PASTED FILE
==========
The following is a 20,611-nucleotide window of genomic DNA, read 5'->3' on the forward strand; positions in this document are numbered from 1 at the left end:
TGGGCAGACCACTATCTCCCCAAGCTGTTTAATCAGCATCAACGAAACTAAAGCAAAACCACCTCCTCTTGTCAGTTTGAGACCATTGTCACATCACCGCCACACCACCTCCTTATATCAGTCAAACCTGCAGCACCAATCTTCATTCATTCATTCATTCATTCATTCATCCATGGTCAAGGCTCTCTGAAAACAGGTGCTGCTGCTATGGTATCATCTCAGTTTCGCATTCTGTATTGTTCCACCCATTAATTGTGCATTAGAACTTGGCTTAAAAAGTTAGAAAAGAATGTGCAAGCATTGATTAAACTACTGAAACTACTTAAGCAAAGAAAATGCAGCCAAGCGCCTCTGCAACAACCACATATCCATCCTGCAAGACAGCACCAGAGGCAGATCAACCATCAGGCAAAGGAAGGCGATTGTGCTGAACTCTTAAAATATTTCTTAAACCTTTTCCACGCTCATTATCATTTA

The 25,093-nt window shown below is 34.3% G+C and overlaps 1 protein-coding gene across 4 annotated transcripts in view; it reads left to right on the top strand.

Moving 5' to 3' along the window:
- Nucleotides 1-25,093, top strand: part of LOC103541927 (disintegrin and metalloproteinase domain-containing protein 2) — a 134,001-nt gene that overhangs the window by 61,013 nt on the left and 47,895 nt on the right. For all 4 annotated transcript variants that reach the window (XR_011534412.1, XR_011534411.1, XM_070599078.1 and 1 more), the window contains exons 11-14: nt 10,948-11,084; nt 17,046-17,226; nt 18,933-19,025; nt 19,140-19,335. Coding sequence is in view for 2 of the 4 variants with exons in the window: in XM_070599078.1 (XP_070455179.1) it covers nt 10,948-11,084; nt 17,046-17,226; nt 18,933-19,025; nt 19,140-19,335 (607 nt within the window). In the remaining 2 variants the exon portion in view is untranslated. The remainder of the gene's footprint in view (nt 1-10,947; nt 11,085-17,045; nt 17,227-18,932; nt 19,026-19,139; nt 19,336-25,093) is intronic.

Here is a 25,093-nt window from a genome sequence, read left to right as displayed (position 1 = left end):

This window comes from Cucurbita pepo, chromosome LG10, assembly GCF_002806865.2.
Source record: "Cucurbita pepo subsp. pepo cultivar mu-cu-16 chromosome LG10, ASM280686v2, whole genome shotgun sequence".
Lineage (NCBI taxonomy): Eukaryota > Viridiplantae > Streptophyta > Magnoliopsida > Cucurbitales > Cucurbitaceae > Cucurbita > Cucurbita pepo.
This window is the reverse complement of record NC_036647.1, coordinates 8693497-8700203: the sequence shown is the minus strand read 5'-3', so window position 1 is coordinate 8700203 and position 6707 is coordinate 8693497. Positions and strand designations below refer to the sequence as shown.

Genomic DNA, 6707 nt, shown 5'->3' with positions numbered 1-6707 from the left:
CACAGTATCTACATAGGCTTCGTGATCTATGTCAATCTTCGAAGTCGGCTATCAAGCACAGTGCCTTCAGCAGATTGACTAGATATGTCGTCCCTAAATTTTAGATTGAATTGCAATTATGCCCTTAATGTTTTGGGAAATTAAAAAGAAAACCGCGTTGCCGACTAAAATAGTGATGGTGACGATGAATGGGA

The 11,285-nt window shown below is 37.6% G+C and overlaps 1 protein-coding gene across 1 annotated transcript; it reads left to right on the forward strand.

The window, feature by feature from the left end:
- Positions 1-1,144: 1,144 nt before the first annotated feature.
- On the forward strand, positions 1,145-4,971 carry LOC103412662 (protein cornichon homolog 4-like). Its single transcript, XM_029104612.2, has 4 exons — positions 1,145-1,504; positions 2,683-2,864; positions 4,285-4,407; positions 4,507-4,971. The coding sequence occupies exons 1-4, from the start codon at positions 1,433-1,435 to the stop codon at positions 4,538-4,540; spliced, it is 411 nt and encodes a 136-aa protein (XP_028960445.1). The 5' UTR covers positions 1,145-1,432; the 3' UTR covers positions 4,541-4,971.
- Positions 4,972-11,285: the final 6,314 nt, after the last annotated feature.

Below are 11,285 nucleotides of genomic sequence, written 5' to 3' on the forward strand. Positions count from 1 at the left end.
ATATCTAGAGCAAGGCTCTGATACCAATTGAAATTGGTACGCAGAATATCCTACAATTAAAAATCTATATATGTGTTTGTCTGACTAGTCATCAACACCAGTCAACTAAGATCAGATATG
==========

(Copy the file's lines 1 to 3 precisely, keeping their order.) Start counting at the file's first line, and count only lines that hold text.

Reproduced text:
The following is a 20,611-nucleotide window of genomic DNA, read 5'->3' on the forward strand; positions in this document are numbered from 1 at the left end:
TGGGCAGACCACTATCTCCCCAAGCTGTTTAATCAGCATCAACGAAACTAAAGCAAAACCACCTCCTCTTGTCAGTTTGAGACCATTGTCACATCACCGCCACACCACCTCCTTATATCAGTCAAACCTGCAGCACCAATCTTCATTCATTCATTCATTCATTCATTCATCCATGGTCAAGGCTCTCTGAAAACAGGTGCTGCTGCTATGGTATCATCTCAGTTTCGCATTCTGTATTGTTCCACCCATTAATTGTGCATTAGAACTTGGCTTAAAAAGTTAGAAAAGAATGTGCAAGCATTGATTAAACTACTGAAACTACTTAAGCAAAGAAAATGCAGCCAAGCGCCTCTGCAACAACCACATATCCATCCTGCAAGACAGCACCAGAGGCAGATCAACCATCAGGCAAAGGAAGGCGATTGTGCTGAACTCTTAAAATATTTCTTAAACCTTTTCCACGCTCATTATCATTTA

The 25,093-nt window shown below is 34.3% G+C and overlaps 1 protein-coding gene across 4 annotated transcripts in view; it reads left to right on the top strand.